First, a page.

Thirty three years on the clock, a bionic hip, relentless opponent and sore toes crushed into the New York concrete – still it was not enough to turf Andy Murray out of the US Open.
This was a victory almost as astounding as his finest hour eight years ago, when he broke his Grand Slam duck by beating off the relentless challenge of Novak Djokovic in the final.
On Tuesday night there was no febrile atmosphere to feed off, just acres of empty seats in the vast, Covid-secured Arthur Ashe Stadium with a few support staff and onlooking players for company. He needed to reach deep inside himself again.
Andy Murray sealed a thrilling comeback in the US Open first round to beat Yoshihito Nishioka
The former world No 1 took down Nishioka 4-6, 4-6, 7-6, 7-6, 6-4 at Flushing Meadows
The pair embrace at the net following the thrilling first-round contest at the US Open
After his victory, Murray admitted he was apprehensive of going the distance against Nishioka
His opponent was no Djokovic, rather the lightning quick and deathly consistent Yoshihito Nishioka of Japan, who wins his matches by running the legs out of those who come across him.
Yet Murray has been through so much in the intervening time that the achievement of outlasting the world number 48 to win 4-6, 4-6, 7-6, 7-6, 6-4 in not far off five hours was something unique in itself.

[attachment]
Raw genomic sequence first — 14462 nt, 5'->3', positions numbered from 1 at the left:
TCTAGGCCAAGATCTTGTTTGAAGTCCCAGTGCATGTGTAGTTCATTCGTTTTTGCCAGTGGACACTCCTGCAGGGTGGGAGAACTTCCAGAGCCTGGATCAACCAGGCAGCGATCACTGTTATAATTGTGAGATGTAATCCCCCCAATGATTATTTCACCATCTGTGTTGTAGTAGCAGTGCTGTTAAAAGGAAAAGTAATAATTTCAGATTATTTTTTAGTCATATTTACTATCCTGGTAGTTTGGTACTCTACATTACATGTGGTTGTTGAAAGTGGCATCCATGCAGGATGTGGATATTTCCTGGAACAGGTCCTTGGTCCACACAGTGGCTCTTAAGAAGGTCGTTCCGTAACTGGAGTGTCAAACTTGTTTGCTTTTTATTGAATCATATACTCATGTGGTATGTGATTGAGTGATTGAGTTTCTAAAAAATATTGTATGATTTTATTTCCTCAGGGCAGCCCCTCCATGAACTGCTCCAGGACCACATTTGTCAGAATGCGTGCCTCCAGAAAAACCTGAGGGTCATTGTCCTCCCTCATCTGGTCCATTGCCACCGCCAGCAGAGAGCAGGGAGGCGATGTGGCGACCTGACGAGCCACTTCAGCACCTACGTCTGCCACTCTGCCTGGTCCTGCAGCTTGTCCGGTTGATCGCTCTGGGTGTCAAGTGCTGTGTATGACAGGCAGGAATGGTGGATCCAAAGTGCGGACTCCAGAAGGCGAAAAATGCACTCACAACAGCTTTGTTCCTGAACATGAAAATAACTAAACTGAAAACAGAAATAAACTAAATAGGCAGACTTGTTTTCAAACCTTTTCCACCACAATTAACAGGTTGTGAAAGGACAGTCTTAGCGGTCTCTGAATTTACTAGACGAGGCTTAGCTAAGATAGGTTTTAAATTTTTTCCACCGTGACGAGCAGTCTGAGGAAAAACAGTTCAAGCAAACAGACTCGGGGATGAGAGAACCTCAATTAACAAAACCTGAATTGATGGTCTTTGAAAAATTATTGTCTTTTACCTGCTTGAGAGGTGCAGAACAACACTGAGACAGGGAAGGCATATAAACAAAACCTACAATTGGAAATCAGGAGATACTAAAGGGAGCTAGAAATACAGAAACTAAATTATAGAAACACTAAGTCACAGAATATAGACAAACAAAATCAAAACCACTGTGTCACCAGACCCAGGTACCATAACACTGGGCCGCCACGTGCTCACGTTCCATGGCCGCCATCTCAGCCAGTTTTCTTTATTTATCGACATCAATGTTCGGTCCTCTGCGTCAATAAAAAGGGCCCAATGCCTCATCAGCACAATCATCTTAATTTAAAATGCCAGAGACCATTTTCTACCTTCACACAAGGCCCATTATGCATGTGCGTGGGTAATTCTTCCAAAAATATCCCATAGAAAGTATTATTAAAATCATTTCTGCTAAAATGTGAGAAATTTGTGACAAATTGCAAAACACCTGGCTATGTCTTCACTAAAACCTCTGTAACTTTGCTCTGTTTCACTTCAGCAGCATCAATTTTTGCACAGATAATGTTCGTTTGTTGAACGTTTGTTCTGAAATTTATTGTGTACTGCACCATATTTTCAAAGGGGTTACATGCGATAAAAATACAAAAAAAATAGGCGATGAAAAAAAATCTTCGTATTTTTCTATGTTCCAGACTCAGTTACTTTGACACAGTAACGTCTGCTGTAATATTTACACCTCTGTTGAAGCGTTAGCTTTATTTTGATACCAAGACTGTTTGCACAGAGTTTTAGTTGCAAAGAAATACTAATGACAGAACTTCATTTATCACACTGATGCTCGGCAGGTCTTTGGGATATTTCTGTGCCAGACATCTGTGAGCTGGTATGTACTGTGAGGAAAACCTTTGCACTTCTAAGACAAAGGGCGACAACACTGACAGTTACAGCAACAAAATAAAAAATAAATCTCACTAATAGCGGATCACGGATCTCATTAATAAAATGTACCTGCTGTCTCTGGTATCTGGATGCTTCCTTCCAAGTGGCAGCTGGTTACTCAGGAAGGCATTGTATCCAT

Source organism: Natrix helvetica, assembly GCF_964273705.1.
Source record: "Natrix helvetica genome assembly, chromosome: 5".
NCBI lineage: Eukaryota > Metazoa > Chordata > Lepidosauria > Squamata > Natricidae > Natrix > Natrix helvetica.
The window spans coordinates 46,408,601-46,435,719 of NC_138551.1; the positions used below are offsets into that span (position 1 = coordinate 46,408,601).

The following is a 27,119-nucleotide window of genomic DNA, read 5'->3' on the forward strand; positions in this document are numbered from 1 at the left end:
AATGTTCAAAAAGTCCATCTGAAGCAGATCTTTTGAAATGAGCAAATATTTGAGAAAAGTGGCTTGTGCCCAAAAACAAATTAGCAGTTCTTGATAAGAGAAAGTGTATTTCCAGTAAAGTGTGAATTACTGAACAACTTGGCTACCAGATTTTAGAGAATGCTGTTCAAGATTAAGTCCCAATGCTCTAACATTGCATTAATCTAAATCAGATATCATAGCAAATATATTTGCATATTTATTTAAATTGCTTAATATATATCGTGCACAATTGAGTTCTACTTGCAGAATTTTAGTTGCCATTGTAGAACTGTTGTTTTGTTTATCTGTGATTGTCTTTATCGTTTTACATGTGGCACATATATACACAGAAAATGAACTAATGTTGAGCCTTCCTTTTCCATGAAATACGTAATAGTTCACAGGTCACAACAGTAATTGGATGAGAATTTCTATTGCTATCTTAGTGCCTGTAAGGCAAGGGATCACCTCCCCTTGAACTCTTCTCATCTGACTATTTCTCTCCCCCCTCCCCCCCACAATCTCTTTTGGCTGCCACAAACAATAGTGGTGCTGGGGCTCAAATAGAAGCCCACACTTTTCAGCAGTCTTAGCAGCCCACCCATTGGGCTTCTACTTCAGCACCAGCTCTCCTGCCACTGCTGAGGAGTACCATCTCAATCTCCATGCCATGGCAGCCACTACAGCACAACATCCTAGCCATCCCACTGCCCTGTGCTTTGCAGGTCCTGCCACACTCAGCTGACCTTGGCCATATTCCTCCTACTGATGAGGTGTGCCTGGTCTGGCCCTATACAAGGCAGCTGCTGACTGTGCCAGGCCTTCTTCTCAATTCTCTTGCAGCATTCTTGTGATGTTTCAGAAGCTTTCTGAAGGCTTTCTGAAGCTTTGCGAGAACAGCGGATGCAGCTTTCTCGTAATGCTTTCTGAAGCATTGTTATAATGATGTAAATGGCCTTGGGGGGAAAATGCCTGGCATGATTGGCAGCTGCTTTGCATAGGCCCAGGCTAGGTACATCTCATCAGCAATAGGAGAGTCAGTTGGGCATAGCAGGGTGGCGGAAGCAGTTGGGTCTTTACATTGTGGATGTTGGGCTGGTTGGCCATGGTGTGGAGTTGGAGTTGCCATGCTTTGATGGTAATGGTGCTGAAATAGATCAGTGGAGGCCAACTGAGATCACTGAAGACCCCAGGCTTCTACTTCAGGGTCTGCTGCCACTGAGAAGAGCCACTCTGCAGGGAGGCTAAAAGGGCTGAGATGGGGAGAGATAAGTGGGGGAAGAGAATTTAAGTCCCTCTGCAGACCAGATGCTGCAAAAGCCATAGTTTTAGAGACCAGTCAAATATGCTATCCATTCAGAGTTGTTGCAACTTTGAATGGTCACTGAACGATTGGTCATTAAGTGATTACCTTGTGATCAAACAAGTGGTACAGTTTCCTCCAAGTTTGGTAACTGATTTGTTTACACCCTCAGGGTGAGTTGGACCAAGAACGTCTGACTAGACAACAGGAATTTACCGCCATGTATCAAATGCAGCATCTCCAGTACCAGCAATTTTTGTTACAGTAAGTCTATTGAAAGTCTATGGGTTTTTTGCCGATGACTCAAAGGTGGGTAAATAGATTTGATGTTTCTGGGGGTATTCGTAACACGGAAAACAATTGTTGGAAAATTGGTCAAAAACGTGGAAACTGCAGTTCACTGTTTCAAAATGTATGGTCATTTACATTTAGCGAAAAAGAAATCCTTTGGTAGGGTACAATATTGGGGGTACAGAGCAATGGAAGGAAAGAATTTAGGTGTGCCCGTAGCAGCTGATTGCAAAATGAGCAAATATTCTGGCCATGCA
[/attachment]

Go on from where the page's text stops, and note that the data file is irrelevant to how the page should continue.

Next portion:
This was the tenth time in his career that he has come back from two sets down to triumph in the format that demands the most of a player, but the first that he has managed with a large metal cap inserted in his hip.
‘I did alright physically,’ said the Scot, in what could be a reference to the whole last three years of the saga induced by the ageing process.
It ended in heartbreak for Nishioka after being in a commanding two-set lead in the first round
Murray had to dig deep against Nishioka to ensure his stay at the US Open wasn’t brief
Understatement has always been his preferred way of speaking, but this performance was little short of sensational under the circumstances.
He had looked utterly flat for the first two hours of the match, which had suggested that there may have been some secret setback of the last few days. Occasionally he even looked disinterested in chasing down the piercing drives of his opponent.
But Murray has always had this mental SatNav that usually finds a way through the traffic of a match. By the end he was striking a much better balance of attack and defence, having looked in two minds early on.
The physical effort it took, however, will have taken its toll. It is hard to win a fortnight-long Grand Slam when you have expended so much energy early on, even though he will now have the relative luxury of a day to recuperate.
That is why his Slam-winning days are surely over, and why he may yet struggle against outstanding Canadian prospect Felix Auger-Aliassime in the second round.
Murray showed plenty of tiredness but found that grit to enjoy an incredible comeback
It appeared as if Nishioka would prove too much for Murray after racing into a two-set lead
This was always going to be a difficult reintroduction to best-five-tennis after a 20-month absence. Nishioka has only been playing exhibitions during lockdown at home, but the diminutive lefthander was good enough to defeat Dan Evans in straight sets at January’s Australian Open.